One recent experience helped me realize the powerful ripple effect of teacher leadership and collaboration. I met Ms. G., who teaches English at the Juvenile Detention Center in Wauwatosa, Wis., during a notetaking workshop I led this summer. She invited me to her classroom to teach her students the technique in a simple way. A dozen teenagers settled in and opened Beverley Naidoo’s Out Of Bounds, an anthology of short stories about apartheid. For this class, they would read aloud and draw out the storyline on whiteboards. Ms. G. gently encouraged students—there were all levels of reading ability, ranging from elementary to high school—when they stumbled on a name or difficult word. When she stopped the reader, she asked, “What just happened, and what pictures could we draw to show that?” In notes left on the board from the previous class, I could see that Ms. G. taught her students several techniques from my workshop. They had gotten the hang of using literal images to communicate complex concepts and emotions. They had made effective use of stick figures to show relationships between characters and used words and arrows to add clarity and meaning to their drawings. They had even used different fonts to stress the importance of main concepts and word bubbles to show who was saying what or to give meaning or detail to an idea.
For those 45 minutes, the marker became a transfer of power and a voice in the classroom. Most of the students offered to read a section of the book out loud or suggested visuals that would bring life to the text. Personal expression, demonstration of comprehension, and confident engagement were visible through a dry-erase marker. Students who would have not been able to engage with the text in other ways could still do so through the drawings used to represent concepts. Developing visual vocabulary is just like increasing verbal or textual vocabulary—it takes practice to move it into working memory.
The class left me with a reminder that visual notetaking could have infinite possibilities for so many students—minority students, students on the autistic spectrum, students with dysgraphia or dyslexia, English-language learners—if we could just put this tool into their toolboxes as another means to demonstrate their understanding. Can a simple literacy tool like visual notetaking support learning in the classroom and even increase personal agency for incarcerated students who struggle academically? Ms. G. provides proof: Since that first class, she has used visual notes as an integral part of helping her students learn vocabulary from the books they read and give students the option to respond to a writing prompt with a visual answer first to help them think more deeply and communicate more clearly. One Englishlanguage learner who struggled with written definitions of vocabulary drew out his understanding and was able to visually communicate the definitions correctly.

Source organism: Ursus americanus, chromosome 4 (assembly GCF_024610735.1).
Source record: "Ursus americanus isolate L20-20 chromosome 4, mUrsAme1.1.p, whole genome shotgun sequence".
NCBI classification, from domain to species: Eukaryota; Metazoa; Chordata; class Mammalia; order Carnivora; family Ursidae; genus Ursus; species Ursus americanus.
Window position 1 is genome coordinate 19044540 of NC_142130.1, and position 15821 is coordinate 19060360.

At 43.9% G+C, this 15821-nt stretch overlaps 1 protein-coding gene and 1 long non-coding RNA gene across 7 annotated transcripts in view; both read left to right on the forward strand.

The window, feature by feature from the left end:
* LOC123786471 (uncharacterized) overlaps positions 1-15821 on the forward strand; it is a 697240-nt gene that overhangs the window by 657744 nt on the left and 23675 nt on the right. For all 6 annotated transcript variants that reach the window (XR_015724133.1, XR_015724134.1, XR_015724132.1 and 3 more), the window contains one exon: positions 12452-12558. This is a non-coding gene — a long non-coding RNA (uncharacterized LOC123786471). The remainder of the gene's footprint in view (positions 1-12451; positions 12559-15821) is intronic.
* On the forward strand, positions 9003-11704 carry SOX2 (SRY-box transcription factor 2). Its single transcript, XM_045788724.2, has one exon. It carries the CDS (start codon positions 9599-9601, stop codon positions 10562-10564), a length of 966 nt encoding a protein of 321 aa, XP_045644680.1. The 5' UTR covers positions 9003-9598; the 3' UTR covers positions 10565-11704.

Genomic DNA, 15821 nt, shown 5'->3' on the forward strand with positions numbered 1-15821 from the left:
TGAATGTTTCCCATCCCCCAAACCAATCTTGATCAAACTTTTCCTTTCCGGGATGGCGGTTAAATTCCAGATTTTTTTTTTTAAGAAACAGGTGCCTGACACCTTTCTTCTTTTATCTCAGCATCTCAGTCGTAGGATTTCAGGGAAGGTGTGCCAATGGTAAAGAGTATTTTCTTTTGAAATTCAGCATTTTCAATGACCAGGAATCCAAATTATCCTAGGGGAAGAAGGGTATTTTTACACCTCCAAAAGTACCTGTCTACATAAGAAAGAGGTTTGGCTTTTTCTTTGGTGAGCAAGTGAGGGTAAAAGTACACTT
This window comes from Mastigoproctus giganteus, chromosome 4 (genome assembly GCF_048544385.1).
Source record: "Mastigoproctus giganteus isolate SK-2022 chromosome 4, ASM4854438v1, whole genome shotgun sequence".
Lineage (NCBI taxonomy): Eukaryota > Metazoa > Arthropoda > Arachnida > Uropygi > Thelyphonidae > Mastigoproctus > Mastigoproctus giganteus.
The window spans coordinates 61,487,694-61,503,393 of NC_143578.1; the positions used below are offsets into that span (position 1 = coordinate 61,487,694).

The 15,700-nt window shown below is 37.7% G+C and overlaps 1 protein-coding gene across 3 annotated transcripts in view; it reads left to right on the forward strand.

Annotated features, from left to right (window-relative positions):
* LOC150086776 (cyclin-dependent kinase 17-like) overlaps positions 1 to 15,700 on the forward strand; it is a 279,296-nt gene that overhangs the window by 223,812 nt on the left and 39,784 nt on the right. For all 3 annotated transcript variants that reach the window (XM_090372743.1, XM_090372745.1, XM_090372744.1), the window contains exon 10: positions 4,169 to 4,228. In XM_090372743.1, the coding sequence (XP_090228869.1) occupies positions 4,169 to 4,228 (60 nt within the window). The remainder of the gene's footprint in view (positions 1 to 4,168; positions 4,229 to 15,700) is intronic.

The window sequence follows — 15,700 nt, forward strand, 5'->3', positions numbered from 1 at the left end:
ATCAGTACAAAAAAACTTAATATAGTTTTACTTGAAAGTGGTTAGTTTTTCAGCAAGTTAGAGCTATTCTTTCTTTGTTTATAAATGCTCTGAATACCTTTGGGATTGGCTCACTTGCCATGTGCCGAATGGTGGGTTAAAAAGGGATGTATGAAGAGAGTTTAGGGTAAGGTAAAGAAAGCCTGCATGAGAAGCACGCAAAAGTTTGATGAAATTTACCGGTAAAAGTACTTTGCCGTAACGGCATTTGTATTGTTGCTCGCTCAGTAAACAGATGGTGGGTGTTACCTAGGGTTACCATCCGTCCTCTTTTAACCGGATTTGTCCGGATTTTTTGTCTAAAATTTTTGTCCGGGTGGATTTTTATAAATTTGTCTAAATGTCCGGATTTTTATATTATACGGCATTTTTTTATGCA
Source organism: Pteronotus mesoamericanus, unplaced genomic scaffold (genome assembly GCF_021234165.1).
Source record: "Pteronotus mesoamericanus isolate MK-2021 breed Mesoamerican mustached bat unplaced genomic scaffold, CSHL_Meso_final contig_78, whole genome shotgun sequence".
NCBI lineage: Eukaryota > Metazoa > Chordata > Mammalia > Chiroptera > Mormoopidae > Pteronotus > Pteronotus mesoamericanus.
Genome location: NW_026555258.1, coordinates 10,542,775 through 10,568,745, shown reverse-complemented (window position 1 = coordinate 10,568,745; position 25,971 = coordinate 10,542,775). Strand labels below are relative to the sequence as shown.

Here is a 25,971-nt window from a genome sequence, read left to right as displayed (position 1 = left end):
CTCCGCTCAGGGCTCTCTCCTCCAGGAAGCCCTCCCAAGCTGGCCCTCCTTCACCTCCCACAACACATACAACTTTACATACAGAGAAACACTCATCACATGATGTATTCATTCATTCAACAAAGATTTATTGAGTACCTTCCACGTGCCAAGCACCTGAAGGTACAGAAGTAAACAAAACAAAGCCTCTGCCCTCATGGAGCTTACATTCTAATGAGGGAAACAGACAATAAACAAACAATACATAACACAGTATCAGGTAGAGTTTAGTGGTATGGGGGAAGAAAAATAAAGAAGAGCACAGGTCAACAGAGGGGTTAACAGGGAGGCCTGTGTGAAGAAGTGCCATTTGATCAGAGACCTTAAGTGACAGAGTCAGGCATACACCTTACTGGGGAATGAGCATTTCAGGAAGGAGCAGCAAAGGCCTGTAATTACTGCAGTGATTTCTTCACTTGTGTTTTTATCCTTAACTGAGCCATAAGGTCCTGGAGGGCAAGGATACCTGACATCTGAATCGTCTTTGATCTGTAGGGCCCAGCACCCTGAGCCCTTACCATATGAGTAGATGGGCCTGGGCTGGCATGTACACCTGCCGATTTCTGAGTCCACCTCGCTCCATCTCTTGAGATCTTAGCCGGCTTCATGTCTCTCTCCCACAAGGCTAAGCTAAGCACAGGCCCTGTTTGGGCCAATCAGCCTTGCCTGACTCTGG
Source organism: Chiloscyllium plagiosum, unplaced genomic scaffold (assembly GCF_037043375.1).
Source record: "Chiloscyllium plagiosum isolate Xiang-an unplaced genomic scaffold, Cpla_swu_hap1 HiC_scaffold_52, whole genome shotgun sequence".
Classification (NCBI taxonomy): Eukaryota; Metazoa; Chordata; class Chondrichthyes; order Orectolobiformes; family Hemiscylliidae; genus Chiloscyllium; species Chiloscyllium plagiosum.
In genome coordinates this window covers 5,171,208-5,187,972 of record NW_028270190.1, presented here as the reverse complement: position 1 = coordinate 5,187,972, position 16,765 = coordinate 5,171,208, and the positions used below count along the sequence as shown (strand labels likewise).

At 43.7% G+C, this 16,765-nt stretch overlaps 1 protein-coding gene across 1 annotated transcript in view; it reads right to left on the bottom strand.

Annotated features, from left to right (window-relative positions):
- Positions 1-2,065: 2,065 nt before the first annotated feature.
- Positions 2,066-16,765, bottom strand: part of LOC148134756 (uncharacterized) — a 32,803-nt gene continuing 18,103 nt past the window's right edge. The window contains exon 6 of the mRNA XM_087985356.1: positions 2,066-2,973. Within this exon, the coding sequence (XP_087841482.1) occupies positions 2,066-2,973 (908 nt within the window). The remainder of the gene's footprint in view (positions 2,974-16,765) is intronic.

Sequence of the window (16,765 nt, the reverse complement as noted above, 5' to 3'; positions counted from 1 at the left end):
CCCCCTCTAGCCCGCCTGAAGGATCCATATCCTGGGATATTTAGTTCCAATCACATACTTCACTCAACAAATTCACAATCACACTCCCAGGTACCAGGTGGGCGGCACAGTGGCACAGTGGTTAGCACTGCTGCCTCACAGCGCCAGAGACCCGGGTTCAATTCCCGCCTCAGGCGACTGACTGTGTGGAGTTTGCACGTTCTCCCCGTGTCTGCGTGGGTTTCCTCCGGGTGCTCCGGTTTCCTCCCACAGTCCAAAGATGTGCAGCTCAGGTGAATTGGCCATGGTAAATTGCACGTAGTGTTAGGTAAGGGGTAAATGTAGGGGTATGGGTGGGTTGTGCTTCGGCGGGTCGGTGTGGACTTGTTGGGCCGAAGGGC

When teaching students to use visual notes, it is so important to foster a safe space for students to take risks and try. In workshops, I find that the main obstacle for teachers is their fear of drawing. Teachers use the “but-I-can’teven-draw-a-stick-figure” excuse, but I encourage them and let them know that it is actually better if they draw poorly because it isn’t about art—it is about ideas. If a teacher is brave enough to step up to the board and draw poorly while still communicating what she needs to relay, it gives students permission to do the same. The author Margaret J. Wheatly writes, “A leader is one who … has more faith in people than they do, and … who holds opportunities open long enough for their competence to reemerge.” This is true for teacher and student leadership as well. We should strive to show our students and colleagues that we will hold space for them until their competence and creativity emerge. Visual notetaking is one small but powerful way to enable students— and their teachers—to take the lead.